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Mitochondrial DNA (mtDNA)

Mitochondria are specialized subunits (organelles) within cells. In humans, mitochondria are responsible for cell respiration and for producing energy. They evolved into their current state from separate organisms that form a mutually beneficial (symbiotic) relationship with the larger cell. Because they were once independent, they have their own mitochondrial DNA (mtDNA) genome.

Both men and women have mitochondria and mtDNA in their cells, but only women pass it on to their children. Because of this unique maternal inheritance, we can use mtDNA to trace your direct maternal line. Your mtDNA can trace your mother, her mother, her mother’s mother, and so forth and offers a clear path from you to a known or likely direct maternal ancestor.

Your Direct Maternal Line

Your direct maternal lineage is the line that follows your mother’s maternal ancestry. Fathers do not pass on their mtDNA to their children, so this line consists entirely of women. Your mtDNA can trace your mother, her mother, her mother’s mother, and so forth. It offers a clear path from you to a known or likely direct maternal ancestor.

For genealogists, this clear line means that they can trace two or more descendants of a single woman many generations back and compare their mtDNA results with the expectation of a match. For those interested in deeper ancestry, tracing the modern geographic origins of exact matches means that they can discover the anthropological origins of their own line.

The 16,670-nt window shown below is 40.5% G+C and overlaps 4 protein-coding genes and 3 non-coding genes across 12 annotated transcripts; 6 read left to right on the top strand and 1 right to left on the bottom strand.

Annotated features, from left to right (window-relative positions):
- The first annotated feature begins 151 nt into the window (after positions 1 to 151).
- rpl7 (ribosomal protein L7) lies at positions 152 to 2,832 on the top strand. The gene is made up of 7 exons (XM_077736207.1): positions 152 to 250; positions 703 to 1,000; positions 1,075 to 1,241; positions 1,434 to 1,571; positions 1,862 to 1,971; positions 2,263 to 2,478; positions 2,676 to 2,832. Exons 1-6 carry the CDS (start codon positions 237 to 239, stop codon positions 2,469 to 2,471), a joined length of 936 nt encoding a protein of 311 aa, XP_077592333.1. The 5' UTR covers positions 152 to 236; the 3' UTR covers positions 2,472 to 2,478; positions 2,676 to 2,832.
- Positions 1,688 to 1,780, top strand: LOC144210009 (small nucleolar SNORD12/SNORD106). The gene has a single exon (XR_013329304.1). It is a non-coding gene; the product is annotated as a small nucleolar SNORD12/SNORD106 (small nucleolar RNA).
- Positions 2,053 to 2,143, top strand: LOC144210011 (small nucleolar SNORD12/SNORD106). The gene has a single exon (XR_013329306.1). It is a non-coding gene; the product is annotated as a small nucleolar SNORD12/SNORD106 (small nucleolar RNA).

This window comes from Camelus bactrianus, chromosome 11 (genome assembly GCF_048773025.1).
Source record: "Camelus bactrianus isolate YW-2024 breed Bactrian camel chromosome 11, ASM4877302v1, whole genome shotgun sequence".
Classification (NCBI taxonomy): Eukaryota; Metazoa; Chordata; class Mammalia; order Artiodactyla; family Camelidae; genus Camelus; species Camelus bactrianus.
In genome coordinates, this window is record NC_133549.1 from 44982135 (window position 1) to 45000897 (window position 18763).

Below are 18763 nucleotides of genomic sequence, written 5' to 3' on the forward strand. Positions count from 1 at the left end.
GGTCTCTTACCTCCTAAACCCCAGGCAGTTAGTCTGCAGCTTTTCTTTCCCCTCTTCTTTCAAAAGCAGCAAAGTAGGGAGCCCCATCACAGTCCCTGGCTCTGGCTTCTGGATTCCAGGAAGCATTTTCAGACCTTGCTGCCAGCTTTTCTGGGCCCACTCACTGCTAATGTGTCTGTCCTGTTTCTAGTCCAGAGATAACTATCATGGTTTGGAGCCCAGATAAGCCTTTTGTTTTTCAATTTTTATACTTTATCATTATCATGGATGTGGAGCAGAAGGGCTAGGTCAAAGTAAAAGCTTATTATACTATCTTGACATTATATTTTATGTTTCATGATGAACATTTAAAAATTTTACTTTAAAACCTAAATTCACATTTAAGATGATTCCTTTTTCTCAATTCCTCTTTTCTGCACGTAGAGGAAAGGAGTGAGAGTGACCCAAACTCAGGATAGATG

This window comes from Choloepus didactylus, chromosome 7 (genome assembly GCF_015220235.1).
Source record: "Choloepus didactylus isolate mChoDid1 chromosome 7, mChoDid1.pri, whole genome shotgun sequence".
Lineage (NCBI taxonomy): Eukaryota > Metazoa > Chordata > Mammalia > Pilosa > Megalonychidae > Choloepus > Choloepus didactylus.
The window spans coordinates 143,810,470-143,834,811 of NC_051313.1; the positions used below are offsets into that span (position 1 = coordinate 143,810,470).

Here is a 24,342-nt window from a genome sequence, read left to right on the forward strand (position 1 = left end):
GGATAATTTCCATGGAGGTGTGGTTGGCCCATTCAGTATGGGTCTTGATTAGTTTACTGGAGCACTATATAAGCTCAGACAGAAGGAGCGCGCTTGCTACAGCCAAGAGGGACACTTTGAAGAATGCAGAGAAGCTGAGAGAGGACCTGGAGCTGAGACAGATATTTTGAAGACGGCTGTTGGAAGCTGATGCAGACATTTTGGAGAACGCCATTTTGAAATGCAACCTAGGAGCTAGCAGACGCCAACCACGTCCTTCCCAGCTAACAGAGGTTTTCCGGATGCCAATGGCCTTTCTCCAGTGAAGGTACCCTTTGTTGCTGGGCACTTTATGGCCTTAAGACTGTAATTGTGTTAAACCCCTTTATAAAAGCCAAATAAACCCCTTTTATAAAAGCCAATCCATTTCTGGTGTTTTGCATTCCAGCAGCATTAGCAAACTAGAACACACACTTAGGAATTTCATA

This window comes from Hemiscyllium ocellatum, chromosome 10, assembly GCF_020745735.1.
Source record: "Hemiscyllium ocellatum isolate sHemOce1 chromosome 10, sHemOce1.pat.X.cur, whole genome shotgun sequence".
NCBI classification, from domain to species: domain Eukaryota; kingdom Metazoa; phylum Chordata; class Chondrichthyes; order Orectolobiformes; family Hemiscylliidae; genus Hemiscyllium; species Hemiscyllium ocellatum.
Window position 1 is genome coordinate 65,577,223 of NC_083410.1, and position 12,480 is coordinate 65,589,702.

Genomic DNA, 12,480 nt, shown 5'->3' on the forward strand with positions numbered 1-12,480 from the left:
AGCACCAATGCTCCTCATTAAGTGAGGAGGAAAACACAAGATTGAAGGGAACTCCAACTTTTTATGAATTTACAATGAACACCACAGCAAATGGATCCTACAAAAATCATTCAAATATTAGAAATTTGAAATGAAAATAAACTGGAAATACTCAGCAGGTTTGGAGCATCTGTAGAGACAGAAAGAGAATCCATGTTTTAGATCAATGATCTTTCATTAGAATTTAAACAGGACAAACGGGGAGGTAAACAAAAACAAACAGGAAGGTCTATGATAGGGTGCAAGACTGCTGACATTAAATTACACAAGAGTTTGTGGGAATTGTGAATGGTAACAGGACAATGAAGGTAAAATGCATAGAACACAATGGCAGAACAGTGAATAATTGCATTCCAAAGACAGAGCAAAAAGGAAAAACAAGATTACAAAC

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mtDNA Sequence

There are two scientific baseline sequences to which scientists compare changes in mtDNA: the Reconstructed Sapiens Reference Sequence (RSRS) and the revised Cambridge Reference Sequence (rCRS). By comparing your mtDNA changes to each sequence, we can distinguish the differences in your DNA to the original values in both the RSRS and the rCRS. FamilyTreeDNA provides a separate list of each of these differences along with your other results when you take an mtDNA test.

Parts of mtDNA

mtDNA has two major parts: the control region and the coding region.

  • Control Region - The control region is often called the hypervariable region (HVR). There are two human hypervariable regions: HVR1 and HVR2. Hypervariable means fast-changing. They do not contain genes. Therefore, they have a faster change (mutation) rate than the coding part of the mitochondrial genome.
  • Coding Region - The coding region (CR) is the part of your mtDNA genome that contains genes. Because it does contain some genes, the coding region is believed to be slower mutating than the control region. Often, the mutations that are found in the coding region are used to define haplogroups. Haplogroups are defined in the section below.

Hypervariable Region (HVR)

A hypervariable region (HVR) is a part of the mitochondrial genome. There are two human hypervariable regions: HVR1 and HVR2. They do not contain genes. Therefore, they have a faster change (mutation) rate than the coding part of the mitochondrial genome.

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